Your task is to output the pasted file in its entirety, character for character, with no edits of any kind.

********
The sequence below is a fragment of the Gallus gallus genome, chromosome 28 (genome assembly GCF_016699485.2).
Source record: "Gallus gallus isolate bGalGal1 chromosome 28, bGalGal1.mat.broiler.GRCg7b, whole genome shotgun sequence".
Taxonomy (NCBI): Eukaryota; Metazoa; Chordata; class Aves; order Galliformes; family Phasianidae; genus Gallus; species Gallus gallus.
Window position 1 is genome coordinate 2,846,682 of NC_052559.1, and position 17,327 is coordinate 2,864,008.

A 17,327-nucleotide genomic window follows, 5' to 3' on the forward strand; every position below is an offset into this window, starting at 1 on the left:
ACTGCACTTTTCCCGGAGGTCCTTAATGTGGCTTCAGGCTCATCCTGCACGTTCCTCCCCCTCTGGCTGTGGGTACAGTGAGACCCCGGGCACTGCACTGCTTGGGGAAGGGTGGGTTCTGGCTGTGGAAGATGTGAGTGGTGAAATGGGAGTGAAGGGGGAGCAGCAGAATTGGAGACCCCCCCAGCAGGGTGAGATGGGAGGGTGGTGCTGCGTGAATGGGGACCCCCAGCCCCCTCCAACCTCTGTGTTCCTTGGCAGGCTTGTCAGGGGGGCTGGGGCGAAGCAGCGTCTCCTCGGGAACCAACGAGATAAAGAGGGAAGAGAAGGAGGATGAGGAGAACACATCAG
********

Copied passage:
The sequence below is a fragment of the Gallus gallus genome, chromosome 28 (genome assembly GCF_016699485.2).
Source record: "Gallus gallus isolate bGalGal1 chromosome 28, bGalGal1.mat.broiler.GRCg7b, whole genome shotgun sequence".
Taxonomy (NCBI): Eukaryota; Metazoa; Chordata; class Aves; order Galliformes; family Phasianidae; genus Gallus; species Gallus gallus.
Window position 1 is genome coordinate 2,846,682 of NC_052559.1, and position 17,327 is coordinate 2,864,008.

A 17,327-nucleotide genomic window follows, 5' to 3' on the forward strand; every position below is an offset into this window, starting at 1 on the left:
ACTGCACTTTTCCCGGAGGTCCTTAATGTGGCTTCAGGCTCATCCTGCACGTTCCTCCCCCTCTGGCTGTGGGTACAGTGAGACCCCGGGCACTGCACTGCTTGGGGAAGGGTGGGTTCTGGCTGTGGAAGATGTGAGTGGTGAAATGGGAGTGAAGGGGGAGCAGCAGAATTGGAGACCCCCCCAGCAGGGTGAGATGGGAGGGTGGTGCTGCGTGAATGGGGACCCCCAGCCCCCTCCAACCTCTGTGTTCCTTGGCAGGCTTGTCAGGGGGGCTGGGGCGAAGCAGCGTCTCCTCGGGAACCAACGAGATAAAGAGGGAAGAGAAGGAGGATGAGGAGAACACATCAG